But with that being said that is the only quibble that I have with what I consider to be a phenomenal reboot. If you had played the Vita or 3DS versions of Batman Arkham Origins earlier on last year but found it to be a bit plodding, dull and trite, then believe me Strider is the shot of adrenaline you need. The well-paced gameplay is perfectly balanced with the, mostly, challenging difficulty curve. Bombastic, crazy, hard and always beautiful to look at it is a game that can without a doubt stand side by side with the likes of Guacamelee!, Metroid and Symphony of the Night.

Left Behind Review

Posted: February 22, 2014 in Reviews
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So after two extensive playthroughs and finally managing to pick my jaw up off of the floor, I figured it was time for me to weigh in on my opinions of Left Behind, the only single player DLC to come to Naughty Dog’s The Last of Us. Just a quick word of warning, I am going to try and avoid getting into spoiler territory, however as the game is quite short it’s going to be quite difficult to talk about it without mentioning some key points. So if you want to take the game head on without any idea of what’s going to happen then take my word that this is an incredible piece of content and I wholeheartedly recommend it!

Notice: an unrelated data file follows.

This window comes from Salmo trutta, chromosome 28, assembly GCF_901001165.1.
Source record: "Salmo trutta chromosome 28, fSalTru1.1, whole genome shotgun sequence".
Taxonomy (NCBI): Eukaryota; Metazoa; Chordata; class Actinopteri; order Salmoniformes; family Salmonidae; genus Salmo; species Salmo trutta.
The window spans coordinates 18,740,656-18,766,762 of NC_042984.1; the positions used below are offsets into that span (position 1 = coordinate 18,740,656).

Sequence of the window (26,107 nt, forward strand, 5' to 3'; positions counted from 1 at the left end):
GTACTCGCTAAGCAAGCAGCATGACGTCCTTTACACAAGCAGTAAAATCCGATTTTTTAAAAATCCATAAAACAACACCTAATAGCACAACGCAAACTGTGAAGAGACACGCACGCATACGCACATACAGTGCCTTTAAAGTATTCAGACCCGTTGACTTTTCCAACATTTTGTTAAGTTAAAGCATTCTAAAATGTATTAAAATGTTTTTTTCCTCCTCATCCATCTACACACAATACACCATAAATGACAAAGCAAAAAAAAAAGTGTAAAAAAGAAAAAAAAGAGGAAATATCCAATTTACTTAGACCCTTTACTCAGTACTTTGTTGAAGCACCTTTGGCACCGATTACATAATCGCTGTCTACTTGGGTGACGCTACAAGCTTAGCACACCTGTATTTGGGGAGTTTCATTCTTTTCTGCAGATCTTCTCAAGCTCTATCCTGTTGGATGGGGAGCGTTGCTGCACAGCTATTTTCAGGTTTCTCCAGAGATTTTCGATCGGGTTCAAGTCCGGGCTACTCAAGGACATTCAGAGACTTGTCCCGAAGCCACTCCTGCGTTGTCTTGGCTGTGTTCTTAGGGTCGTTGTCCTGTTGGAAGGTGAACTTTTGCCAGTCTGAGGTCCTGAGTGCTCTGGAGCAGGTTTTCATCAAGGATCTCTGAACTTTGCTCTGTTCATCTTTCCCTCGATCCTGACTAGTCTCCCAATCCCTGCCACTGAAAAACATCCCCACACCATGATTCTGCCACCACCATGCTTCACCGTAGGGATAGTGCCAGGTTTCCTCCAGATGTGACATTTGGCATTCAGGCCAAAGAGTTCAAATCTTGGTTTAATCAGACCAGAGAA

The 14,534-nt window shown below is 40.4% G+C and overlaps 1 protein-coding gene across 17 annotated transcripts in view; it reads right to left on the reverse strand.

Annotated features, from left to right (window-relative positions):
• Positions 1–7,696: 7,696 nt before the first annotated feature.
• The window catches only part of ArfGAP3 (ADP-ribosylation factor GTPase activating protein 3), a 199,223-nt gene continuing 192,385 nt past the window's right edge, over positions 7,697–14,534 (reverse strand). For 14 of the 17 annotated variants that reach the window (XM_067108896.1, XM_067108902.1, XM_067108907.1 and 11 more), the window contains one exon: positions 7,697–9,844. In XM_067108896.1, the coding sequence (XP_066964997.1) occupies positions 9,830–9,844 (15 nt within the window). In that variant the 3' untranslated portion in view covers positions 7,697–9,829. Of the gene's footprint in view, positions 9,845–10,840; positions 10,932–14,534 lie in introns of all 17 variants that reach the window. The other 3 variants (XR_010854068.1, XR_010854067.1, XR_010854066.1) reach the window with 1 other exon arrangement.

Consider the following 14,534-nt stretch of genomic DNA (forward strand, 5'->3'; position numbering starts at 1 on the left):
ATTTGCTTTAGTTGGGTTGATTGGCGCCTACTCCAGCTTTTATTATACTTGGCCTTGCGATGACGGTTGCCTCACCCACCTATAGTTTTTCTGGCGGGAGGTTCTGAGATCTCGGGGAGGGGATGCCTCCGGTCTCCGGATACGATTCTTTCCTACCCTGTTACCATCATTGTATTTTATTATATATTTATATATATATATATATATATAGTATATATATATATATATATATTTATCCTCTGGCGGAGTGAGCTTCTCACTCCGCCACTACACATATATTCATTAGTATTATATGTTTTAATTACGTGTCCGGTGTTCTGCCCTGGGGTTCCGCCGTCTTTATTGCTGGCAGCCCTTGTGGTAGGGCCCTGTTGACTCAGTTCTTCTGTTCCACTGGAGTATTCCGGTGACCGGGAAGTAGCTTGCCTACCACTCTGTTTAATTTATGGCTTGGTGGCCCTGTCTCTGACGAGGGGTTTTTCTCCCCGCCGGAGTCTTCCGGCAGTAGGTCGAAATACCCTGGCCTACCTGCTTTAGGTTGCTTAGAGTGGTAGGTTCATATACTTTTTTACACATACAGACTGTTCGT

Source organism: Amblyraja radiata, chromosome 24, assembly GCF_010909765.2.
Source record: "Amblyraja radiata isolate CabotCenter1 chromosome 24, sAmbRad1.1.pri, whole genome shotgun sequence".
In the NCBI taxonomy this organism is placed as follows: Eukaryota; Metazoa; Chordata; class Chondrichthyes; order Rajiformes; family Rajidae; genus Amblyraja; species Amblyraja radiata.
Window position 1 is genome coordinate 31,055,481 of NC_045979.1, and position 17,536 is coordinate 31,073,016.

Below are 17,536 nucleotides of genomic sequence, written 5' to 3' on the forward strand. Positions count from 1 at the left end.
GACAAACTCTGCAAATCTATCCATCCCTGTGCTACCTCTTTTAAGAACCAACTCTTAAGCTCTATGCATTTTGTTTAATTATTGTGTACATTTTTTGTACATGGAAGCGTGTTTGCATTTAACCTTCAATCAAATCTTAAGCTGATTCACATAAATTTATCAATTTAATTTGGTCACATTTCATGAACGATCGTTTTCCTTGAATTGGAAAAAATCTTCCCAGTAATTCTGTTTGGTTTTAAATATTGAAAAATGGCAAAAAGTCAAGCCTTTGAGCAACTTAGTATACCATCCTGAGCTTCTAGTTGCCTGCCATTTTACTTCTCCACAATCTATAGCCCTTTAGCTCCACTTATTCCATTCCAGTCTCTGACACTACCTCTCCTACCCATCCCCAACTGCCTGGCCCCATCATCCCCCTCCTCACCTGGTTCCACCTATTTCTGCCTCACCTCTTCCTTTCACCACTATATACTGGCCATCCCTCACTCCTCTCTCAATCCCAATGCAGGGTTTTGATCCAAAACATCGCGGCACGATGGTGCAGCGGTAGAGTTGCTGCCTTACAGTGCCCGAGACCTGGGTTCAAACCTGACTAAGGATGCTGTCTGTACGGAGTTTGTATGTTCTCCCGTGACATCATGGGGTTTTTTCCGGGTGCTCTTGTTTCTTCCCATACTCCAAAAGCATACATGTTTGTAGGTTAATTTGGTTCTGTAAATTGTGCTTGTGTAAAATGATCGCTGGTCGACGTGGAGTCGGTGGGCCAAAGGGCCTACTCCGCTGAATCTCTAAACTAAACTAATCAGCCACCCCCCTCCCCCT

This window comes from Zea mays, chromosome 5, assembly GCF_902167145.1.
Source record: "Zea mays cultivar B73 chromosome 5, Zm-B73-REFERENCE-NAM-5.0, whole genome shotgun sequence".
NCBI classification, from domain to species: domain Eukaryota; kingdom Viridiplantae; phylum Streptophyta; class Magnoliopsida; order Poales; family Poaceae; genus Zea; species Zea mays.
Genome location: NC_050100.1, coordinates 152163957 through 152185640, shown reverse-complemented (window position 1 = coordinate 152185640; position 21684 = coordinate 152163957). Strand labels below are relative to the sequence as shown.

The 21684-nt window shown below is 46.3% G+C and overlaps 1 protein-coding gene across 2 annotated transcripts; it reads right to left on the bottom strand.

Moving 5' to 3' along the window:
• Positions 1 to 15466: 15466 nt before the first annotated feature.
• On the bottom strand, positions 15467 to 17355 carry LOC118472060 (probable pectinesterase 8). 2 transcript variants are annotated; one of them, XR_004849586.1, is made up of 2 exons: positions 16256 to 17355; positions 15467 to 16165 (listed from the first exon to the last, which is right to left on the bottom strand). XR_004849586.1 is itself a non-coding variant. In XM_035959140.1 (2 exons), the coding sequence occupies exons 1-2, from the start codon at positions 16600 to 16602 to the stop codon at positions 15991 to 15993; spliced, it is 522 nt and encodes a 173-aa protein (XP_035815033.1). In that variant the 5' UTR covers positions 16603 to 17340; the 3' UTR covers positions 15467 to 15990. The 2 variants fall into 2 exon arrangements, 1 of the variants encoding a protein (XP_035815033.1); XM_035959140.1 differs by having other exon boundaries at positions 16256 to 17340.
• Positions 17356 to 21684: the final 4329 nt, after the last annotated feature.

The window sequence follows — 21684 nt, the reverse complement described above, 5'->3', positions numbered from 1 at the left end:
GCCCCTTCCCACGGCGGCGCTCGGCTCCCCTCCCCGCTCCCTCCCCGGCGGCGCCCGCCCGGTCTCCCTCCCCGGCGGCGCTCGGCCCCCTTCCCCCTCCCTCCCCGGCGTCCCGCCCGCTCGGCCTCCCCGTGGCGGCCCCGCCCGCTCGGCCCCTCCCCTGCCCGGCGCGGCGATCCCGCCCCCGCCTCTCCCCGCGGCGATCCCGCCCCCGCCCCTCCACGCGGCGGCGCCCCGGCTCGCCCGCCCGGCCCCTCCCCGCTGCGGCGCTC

Ok so let’s set the scene. Oh and spoilers here if you haven’t even played the main game. So where does Left Behind fall chronologically in Naughty Dogs post-apocalyptic earth? Well, remember at the end of The Last of Us Ellie tells Joel that when she was bitten in Boston she was with her best friend Riley? And Riley was also bitten? Well guess what? You’re about to play through those harrowing events. Fun right? There is also a tie in comic by the name of American Dreams that is set just before the events of Left Behind. Don’t worry if you haven’t read it. It’s not essential, however there are a couple of references that you will miss out on and it is nice to see the world fleshed out across different forms of media.


Now you might think that going into this DLC and knowing what the outcome of the story is might work against Naughty Dog in bringing us a new perspective on the world of TLOU. I am very very pleased to announce that it doesn’t. In fact if anything this three hour emotional rollercoaster is just another example of how much of a daring developer Naughty Dog is. In the space of time it takes you to complete Left Behind they have thrown so many new ideas and innovations your way that it really did put me in mind of playing Portal for the first time. Not that this is a funny puzzle game. But the fact that like Portal, Left Behind manages to squeeze so many fresh and exciting new ideas into its short play time that you do have to sit back and think to yourself ‘why can’t other developers show this amount of creativity in a massive 40 hour long game?’